U.S.-backed Syrian fighters launched an operation on Friday to clear the last remaining pocket of Islamic State fighters from the besieged eastern Syrian village of Baghouz after weeks of delays caused by the evacuation of thousands of civilians.
The Syrian Democratic Forces (SDF) moved on the enclave, a tiny area on the eastern bank of the Euphrates River, at 6 p.m. (1600 GMT) after the last batch of civilians were removed, said Mustafa Bali, the head of the SDF media office.
"Nothing remains in Baghouz except for terrorists. The battle ... will not end until the elimination of Daesh and the liberation of the village," he told Reuters, using an Arabic acronym for Islamic State.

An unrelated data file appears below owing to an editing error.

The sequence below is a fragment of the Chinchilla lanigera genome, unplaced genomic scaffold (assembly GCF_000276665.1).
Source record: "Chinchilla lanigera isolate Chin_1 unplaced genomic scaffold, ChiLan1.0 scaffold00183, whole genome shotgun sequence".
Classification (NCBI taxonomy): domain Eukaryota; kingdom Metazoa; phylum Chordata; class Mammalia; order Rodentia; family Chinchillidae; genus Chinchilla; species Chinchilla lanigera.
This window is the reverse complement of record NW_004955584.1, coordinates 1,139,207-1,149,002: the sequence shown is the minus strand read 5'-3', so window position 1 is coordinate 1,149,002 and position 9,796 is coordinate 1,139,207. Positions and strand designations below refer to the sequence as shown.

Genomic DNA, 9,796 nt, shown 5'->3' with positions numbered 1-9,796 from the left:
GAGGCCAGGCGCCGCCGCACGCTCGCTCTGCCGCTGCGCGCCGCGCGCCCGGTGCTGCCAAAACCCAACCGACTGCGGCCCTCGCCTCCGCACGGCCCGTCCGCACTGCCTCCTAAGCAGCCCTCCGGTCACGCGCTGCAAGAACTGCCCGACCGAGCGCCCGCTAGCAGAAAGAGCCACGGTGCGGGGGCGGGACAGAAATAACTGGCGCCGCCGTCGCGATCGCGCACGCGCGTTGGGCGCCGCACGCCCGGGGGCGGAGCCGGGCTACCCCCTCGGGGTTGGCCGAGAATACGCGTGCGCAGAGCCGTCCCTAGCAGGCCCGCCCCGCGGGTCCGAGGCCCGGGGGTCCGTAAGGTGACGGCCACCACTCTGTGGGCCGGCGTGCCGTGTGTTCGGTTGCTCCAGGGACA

Bali said the initial fighting involved heavy weapons. Asked how long the battle would last, he said: "We expect a fierce and heavy battle."
The Islamic State enclave at Baghouz, a tiny pocket on the eastern bank of the Euphrates River, is the last populated territory held by the jihadists, who have been steadily driven by an array of enemies from swathes of land they once held.
Though the fall of Baghouz will mark a milestone in the campaign against Islamic State, the group continues to be seen as a security threat, using guerrilla tactics and holding some desolate territory in a remote area west of the Euphrates River.
The SDF commander-in-chief said on Thursday that his force would declare victory over the jihadists in one week.